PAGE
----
Just when you thought comic book adaptations had outlived their usefulness, along comes a film like “Elektra” to hammer that final nail into the coffin. Adapting a major comic hero like “Superman”, “Batman”, “Spider-Man”, etc. is one thing because everyone knows those heroes – they’re part of our pop culture whether you read comics or not. Titles like “Elektra” however aren’t mainstream not because people aren’t aware of them, but because people quite frankly don’t care.
After a series of strong earning and well-received comic adaptations like “Blade”, “X-Men” and “Spider-Man”, Marvel hit its first dip in the road with 2002’s “Daredevil”. The Ben Affleck-led actioneer was a somewhat disjointed MTV-chopped mess that came off more like a bad “Batman” clone than anything else, yet there was some signs of life thanks to a gleefully overacting Colin Farrell and the solid Jennifer Garner making her first foray onto the big screen since she became famous thanks to her award-winning work in ABC’s superb spy action series “Alias”.
Garner reprises her “Daredevil” role in “Elektra”, her death by being stabbed through the heart in the former flick explained away in a quick flashback involving an ambulance and the magically powered but blind Terence Stamp. The hope here is that not hampered by being such a high-profile title as “Daredevil”, the filmmakers can be more creative with what they do in this spin-off. It’s a pity that hope was unjustified as whilst not as bad a film as say recent schlock classic “Catwoman”, it is certainly a much blander one.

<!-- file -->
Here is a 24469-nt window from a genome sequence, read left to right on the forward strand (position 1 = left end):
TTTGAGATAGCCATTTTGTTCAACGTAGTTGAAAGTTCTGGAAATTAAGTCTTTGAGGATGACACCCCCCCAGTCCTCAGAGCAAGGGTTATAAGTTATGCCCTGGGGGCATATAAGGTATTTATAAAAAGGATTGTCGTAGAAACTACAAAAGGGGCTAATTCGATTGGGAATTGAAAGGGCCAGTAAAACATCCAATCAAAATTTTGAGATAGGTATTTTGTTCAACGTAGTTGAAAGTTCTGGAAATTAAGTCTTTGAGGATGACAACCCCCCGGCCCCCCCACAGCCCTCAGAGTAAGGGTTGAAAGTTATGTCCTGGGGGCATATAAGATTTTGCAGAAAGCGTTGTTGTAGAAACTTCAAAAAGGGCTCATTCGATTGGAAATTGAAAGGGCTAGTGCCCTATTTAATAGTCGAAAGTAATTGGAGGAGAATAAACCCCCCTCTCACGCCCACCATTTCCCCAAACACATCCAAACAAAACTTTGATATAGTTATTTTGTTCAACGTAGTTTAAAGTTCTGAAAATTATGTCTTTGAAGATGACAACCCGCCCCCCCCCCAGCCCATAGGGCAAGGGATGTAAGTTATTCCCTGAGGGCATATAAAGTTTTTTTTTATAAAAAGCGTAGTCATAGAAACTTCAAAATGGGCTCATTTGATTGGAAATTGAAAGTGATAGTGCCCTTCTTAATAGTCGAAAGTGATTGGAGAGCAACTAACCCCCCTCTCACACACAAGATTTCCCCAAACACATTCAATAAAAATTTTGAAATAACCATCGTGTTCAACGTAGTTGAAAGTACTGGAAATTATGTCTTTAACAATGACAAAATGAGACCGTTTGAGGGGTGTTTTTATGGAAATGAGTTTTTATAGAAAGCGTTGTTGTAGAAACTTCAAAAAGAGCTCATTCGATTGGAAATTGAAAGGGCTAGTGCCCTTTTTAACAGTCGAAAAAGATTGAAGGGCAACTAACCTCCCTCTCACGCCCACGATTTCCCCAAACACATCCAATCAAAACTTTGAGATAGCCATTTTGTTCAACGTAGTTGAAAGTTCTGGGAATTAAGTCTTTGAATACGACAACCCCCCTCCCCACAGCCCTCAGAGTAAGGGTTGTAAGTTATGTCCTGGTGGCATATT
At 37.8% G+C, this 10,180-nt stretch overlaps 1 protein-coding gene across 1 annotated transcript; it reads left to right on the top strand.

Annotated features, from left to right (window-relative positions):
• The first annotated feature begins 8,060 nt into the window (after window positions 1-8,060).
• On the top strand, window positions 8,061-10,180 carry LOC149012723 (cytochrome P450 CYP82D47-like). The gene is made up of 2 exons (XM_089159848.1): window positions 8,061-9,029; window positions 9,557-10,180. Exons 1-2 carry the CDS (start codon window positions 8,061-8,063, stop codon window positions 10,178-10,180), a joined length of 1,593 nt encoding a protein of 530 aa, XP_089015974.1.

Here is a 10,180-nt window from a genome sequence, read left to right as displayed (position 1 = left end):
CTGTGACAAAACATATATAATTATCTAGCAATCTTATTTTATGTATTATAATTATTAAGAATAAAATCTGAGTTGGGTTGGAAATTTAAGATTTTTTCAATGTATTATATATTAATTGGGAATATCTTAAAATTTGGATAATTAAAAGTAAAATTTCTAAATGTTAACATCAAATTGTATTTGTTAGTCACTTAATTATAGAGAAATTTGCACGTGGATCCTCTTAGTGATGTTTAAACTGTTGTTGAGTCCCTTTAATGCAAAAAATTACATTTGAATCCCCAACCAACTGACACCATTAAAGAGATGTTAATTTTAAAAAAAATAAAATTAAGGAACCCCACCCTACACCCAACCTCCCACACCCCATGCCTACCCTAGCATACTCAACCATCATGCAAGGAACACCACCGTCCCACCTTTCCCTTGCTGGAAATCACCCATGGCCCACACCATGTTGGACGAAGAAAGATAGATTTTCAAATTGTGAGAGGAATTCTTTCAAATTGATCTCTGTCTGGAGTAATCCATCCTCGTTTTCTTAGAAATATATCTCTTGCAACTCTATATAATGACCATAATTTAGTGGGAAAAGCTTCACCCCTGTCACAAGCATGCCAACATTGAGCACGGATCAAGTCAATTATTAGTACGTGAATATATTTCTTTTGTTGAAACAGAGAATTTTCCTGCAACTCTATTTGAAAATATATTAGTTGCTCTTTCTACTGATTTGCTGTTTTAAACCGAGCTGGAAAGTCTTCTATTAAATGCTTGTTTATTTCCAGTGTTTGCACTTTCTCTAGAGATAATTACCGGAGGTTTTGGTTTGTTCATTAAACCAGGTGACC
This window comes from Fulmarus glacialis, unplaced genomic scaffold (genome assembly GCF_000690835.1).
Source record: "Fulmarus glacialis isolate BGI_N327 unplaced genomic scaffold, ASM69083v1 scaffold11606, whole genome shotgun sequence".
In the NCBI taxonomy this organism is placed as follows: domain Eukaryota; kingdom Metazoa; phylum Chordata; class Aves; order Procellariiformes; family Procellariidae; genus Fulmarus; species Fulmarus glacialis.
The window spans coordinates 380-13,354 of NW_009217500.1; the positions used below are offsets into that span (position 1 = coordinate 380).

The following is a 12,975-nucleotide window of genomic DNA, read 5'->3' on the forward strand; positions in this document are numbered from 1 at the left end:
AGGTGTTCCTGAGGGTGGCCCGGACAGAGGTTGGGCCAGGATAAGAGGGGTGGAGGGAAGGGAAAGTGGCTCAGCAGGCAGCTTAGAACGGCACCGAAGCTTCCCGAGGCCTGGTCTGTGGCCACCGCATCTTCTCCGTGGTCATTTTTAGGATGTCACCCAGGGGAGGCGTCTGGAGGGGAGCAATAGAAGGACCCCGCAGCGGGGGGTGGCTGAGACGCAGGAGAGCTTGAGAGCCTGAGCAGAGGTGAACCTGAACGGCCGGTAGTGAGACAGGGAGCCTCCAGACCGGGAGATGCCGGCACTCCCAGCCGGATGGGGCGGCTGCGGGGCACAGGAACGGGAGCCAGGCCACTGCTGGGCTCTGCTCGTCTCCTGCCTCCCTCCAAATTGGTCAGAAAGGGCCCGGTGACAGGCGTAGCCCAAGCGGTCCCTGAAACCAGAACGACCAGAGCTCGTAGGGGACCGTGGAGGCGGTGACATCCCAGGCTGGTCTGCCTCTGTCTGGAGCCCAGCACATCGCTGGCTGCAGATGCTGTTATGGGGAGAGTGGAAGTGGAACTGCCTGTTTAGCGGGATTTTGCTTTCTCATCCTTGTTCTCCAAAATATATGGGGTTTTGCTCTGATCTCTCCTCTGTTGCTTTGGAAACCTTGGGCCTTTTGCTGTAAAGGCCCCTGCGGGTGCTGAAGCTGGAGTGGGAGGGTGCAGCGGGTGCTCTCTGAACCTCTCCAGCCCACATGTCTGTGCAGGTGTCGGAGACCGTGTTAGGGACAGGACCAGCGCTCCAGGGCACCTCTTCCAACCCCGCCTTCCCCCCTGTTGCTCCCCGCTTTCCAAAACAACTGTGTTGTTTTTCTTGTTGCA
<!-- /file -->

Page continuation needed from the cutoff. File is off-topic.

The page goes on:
Looking like it was shot almost entirely in just two or three pretty locations around the lakes and mountains of the Pacific Northwest, this “First Blood” meets a Chinese fantasy martial arts movie clone is filled with slinky costumes, odd MTV style visual edits and all the ‘life lessons’ you’ve come to expect from these sorts of films. It’s also an incessant bore adding absolutely nothing to the genre and wasting good talent like Garner, Stamp and Lee who’ve all done so much better work.
Garner for the first time I found disappointing. One of her greatest strengths is her enthusiasm and energy, something which shines through each week on “Alias” even amongst the heavy thriller conspiracy subplots. Her Elektra in “Daredevil” at least had a sense of humour and a glint in her eye. Here, Elektra has become a cold and empty fish in cotton fetish wear. Attempts are made to try for a little emotional development without success.
After being mired in self-loathing and soul searching that goes nowhere, the last 30 minutes of the film finally gives us some action but Director Rob Bowman’s desire for funky visuals on a budget yield some very uninteresting takedown battles including one scene almost directly lifted out of “Hero”, and baddies that may have sounded cool on paper (woman with a deadly kiss/touch, man with tattoos that come alive) but just feel like cheap “X-Men” villains on screen.
Armed with a barely existent script, no real story, a slightly self-indulgent director, a snore-inducing pacing, and visuals that betray very limited financial backing, not even Garner can save “Elektra”. This is another indicator that Marvel should start getting concerned about its future. With Warners finally getting their DC comic adaptations on the right track and Pixar’s “The Incredibles” setting a precedent which Marvel’s “Fantastic Four” is going to find very hard to live up to, “Elektra” comes as a sign that some comic properties should just be left on the page.